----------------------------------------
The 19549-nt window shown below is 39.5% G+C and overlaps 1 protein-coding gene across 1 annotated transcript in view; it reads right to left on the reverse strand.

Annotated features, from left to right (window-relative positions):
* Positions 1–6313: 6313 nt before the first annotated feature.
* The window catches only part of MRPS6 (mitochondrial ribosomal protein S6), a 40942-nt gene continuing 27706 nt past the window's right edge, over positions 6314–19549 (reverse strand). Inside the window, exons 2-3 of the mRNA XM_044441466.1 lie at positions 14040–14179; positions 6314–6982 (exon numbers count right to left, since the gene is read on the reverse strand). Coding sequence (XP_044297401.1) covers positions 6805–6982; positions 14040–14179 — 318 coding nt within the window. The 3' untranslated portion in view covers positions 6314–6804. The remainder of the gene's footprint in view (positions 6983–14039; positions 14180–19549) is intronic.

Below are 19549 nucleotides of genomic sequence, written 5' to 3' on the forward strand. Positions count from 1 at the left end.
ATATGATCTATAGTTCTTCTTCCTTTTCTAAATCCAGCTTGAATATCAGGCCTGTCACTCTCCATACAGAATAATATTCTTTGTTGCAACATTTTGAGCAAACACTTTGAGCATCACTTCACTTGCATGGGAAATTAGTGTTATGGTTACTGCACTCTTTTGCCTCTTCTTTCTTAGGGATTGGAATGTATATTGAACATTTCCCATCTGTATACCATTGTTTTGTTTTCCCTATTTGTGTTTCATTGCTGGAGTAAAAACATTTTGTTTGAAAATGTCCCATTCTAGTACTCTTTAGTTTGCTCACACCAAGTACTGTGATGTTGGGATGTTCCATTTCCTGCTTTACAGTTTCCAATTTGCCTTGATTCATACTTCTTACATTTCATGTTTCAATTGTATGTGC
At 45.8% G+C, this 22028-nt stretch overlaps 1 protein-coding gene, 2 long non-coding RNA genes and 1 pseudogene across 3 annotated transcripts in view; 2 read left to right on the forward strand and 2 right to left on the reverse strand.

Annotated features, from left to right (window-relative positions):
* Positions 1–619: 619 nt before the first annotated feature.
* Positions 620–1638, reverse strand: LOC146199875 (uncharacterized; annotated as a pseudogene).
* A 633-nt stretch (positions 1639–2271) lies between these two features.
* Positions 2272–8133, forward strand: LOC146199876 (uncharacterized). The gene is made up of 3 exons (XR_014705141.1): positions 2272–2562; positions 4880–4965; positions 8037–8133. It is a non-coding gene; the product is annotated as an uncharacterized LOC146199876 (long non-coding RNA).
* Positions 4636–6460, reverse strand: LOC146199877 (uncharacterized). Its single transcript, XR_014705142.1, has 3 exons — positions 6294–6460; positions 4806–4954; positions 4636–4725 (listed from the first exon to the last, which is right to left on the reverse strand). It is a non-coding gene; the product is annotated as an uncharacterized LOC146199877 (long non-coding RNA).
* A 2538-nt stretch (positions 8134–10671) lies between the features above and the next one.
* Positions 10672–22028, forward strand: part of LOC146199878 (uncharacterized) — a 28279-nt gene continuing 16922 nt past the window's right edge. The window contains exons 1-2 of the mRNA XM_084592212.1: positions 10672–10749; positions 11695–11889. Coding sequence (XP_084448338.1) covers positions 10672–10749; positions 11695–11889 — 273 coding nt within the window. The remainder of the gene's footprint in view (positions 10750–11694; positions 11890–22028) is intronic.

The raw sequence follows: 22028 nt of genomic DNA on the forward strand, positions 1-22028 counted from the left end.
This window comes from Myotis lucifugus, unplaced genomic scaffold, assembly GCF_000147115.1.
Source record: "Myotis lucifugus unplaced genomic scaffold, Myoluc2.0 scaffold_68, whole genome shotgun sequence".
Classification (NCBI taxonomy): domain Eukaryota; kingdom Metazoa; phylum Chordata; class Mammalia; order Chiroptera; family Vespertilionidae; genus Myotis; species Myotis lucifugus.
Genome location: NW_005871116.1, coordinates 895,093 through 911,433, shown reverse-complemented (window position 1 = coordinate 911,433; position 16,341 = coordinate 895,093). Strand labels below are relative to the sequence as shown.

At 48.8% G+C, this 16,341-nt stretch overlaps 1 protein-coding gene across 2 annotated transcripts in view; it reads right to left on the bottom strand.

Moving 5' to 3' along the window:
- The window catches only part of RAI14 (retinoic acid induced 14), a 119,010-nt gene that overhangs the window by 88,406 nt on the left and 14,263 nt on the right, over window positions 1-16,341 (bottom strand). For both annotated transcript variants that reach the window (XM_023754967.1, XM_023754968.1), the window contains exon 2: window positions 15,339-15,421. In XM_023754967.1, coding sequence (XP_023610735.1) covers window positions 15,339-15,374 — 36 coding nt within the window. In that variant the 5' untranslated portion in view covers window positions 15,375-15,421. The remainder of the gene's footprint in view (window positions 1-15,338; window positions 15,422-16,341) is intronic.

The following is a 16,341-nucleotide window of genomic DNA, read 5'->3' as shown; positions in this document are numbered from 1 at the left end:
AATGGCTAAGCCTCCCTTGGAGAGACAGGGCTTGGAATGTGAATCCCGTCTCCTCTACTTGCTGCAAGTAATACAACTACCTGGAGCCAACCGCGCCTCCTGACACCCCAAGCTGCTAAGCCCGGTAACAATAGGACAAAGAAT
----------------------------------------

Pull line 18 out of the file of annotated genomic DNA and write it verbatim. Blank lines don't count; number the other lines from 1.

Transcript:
Source record: "Myotis lucifugus unplaced genomic scaffold, Myoluc2.0 scaffold_68, whole genome shotgun sequence".